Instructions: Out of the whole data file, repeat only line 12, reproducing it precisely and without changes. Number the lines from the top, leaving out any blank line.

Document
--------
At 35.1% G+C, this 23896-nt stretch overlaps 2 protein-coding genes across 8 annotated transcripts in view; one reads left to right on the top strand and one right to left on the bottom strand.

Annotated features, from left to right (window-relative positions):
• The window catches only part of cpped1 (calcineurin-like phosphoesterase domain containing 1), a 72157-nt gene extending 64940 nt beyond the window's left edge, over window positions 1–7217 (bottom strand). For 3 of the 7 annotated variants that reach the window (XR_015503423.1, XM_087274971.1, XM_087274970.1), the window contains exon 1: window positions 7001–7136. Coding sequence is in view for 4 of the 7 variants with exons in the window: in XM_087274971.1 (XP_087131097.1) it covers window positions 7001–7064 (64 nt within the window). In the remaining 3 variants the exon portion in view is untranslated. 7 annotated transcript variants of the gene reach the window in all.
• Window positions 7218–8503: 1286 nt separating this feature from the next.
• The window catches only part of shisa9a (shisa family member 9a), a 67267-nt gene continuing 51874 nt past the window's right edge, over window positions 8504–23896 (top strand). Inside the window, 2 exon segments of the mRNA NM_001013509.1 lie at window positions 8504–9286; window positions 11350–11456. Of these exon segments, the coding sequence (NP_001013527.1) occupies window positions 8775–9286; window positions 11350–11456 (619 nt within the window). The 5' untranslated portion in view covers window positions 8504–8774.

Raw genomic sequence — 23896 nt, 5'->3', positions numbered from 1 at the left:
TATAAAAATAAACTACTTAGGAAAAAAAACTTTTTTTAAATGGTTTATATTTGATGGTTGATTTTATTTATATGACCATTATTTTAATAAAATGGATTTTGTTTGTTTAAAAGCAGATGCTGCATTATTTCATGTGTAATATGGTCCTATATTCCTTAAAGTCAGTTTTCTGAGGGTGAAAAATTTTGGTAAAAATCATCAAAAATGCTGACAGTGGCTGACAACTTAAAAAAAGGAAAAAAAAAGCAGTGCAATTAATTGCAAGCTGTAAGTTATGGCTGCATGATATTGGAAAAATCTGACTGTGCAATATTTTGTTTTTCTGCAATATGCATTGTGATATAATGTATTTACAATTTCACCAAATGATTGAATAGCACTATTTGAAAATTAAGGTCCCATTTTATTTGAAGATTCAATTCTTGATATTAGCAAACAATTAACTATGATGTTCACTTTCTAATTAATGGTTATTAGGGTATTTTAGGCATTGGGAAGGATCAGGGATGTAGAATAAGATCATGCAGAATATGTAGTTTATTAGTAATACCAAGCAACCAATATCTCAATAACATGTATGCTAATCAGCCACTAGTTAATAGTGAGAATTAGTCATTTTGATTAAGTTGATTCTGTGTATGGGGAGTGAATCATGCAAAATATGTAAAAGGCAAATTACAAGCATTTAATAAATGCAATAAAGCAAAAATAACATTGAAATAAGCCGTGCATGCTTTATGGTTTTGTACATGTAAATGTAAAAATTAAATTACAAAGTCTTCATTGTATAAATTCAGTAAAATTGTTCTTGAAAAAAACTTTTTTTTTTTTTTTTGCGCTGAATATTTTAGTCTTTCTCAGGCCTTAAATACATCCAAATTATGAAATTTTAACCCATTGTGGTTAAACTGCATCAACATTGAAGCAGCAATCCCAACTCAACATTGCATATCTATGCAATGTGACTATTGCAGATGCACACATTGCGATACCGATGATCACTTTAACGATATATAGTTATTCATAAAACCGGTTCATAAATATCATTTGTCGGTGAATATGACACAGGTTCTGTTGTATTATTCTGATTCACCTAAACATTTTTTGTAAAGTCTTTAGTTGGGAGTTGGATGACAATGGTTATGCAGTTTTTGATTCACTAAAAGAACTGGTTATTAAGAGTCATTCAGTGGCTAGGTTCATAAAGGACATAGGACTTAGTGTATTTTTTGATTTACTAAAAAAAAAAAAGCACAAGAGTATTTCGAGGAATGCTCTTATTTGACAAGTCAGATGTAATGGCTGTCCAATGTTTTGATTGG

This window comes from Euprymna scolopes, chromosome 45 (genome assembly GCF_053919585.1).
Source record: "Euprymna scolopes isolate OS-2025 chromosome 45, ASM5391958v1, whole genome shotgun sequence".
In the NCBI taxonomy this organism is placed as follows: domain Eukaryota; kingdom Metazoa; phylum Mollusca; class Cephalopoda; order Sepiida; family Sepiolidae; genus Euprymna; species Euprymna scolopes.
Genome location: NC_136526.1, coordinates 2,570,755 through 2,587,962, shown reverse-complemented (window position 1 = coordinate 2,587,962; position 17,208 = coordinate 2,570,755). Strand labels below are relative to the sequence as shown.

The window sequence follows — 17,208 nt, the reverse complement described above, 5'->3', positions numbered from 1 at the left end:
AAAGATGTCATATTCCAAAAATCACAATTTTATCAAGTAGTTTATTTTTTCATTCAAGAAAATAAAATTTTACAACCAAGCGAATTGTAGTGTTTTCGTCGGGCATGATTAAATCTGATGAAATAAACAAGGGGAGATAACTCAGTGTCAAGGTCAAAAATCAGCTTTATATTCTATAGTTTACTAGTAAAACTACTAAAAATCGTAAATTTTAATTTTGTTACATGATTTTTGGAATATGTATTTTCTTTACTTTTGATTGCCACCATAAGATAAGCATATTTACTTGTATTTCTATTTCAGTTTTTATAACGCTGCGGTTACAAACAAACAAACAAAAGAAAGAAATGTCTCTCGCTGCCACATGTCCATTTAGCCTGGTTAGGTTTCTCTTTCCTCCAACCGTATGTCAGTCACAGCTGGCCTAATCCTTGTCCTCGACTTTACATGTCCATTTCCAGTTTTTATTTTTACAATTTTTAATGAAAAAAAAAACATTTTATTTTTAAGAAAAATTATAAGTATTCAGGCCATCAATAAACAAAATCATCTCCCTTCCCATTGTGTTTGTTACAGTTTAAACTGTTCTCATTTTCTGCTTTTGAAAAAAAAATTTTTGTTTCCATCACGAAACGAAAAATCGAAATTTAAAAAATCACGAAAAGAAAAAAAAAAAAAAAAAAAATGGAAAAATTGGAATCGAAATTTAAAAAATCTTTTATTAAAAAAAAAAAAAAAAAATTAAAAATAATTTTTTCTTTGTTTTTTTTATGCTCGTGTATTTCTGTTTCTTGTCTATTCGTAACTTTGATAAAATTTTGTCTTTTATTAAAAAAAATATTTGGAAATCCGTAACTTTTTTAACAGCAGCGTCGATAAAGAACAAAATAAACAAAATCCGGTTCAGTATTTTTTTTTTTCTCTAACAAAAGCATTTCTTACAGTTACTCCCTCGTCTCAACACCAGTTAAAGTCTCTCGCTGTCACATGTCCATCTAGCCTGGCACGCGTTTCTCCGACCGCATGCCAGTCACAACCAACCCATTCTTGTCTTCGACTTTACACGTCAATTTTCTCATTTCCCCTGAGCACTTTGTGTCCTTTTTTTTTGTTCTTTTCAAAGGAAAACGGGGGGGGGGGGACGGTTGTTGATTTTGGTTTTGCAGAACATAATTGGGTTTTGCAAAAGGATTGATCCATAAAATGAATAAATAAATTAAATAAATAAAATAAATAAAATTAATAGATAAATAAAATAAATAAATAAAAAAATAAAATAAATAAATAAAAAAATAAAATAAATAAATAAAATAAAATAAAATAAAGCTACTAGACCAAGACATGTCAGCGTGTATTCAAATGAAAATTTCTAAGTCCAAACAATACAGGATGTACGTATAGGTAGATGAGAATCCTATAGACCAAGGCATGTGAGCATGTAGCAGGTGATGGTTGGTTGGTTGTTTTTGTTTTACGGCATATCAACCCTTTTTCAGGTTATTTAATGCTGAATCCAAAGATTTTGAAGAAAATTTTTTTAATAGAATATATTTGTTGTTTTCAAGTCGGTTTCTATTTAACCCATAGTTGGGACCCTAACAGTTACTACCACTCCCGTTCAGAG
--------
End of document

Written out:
The window sequence follows — 17,208 nt, the reverse complement described above, 5'->3', positions numbered from 1 at the left end: